Filmed in 1966 on the American Folk Blues Festival tour
featuring Sleepy John Estes (guitar & vocal), accompanied by Yank Rachel (mandolin).
From Memphis to Maxwell Street
the intro to DelGrosso's book by Hal Leonard Pub.
“They were led by a long-legged chocolate boy and their band
consisted of just three pieces, a battered guitar, a mandolin and a worn-out bass . . . thump. thump, thump went their feet
on the floor. Their eyes rolled. Their shoulders swayed . . . it
was not really annoying or unpleasant. Perhaps ‘haunting’ is a better word . . .”
These are words of W.C. Handy, band-leader and composer, describing one of his first encounters with the “blues" in 1905. At that moment in time his band was playing a dance in Cleveland, Mississippi, when he was handed a request for "our native music". The band played an old-time Southern melody, but was then asked if a local band could play a few numbers. The enthusiastic response to the trio's music gave Handy pause. In his time in MIssissippi he surrounded himself with the music and started writing. For this work he is regarded as the "Father of the Blues."
My inspiration is the story of the black mandolinist in America. In the hands of the black string band performers, the mandolin was there to nurture the infancy of ragtime and blues. It’s crisp, tenor voice was a perfect complement to the guitar and piano and its soaring tremolos energized the jug and street bands of the Deep South. An inspiration to composers Scott Joplin and W.C. Handy, the mandolin helped to shape the music that would gradually evolve into rock and jazz and their descendants.
At this point in the American timeline, Memphis, Tennessee, was the center of African-American culture and the crossroads for touring musicians. Players like Vol Stevens, Will Weldon, Eddie Dimmitt and Charlie McCoy added their string band skills to some of the bands of the day, like the Memphis Jug Band and the Mississippi Sheiks. From these collaborations came some of the popular blues/folk/bluegrass chestnuts like “Sittin’ On Top Of The World” and “Stealin.” Most people know of the legendary Chicago bluesman Muddy Waters. But only his hard-core fans are aware that on his first recording on Stovall plantation in Mississippi, Burr Clover Blues, Waters was a member of a string band, the Son Simms Four, with Simms on fiddle and Louis Ford on mandolin.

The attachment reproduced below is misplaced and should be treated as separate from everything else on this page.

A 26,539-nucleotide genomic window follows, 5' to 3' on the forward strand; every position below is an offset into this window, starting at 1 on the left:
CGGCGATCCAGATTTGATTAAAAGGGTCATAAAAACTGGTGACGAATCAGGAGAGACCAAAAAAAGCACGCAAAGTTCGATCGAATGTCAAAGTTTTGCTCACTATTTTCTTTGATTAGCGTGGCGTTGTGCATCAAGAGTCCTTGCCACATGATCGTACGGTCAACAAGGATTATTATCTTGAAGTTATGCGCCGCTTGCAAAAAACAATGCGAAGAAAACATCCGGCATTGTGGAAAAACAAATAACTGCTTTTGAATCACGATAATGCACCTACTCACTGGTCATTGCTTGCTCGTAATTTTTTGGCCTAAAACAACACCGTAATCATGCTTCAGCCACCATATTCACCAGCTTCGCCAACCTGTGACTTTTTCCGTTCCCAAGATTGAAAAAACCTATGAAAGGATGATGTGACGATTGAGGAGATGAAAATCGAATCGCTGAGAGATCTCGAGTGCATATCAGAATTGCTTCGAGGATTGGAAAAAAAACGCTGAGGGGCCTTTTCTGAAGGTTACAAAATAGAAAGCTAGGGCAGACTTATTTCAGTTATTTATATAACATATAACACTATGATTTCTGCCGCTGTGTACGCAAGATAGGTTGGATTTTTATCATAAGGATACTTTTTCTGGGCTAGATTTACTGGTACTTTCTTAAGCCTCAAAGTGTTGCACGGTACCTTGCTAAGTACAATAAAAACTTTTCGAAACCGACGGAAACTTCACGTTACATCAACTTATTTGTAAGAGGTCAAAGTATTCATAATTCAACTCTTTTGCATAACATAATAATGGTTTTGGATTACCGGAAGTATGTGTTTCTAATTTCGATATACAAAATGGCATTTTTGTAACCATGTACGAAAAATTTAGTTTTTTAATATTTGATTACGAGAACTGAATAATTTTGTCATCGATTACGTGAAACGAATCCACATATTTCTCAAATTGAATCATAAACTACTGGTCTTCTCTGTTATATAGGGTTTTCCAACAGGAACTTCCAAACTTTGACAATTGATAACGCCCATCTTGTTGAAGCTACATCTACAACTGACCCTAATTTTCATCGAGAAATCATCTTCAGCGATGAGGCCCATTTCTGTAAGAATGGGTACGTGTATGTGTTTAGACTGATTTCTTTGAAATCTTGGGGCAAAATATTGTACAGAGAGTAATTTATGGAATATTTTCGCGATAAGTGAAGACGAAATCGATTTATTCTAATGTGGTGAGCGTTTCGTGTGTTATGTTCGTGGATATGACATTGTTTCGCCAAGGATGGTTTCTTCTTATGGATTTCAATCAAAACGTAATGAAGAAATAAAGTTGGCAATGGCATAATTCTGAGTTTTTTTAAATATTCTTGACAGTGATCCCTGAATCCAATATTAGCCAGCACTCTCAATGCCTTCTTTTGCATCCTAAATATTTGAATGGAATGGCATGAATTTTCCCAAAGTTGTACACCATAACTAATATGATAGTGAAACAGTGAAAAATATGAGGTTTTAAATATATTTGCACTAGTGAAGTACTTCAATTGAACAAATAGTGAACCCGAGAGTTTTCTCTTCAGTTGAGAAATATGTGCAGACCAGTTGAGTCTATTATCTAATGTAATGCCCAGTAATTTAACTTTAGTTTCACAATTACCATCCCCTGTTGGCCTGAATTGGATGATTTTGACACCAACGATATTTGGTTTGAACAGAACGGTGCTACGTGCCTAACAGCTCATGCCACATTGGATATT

In the surrounding countryside other musicians and bands flourished. W.Howard Armstrong and Carl Martin and their Tennessee Chocolate Drops performed for medicine shows,parties and fish fries. Yank Rachell traveled about, playing the deep blues with his guitar partner Sleepy John Estes. Young Bill Monroe played guitar with a black fiddler named Arnold Schultz. Monroe then took the fiddle music of his Uncle Penn and the blues from Schultz and blended them together on the mandolin, creating a new American genre that came to be known as bluegrass.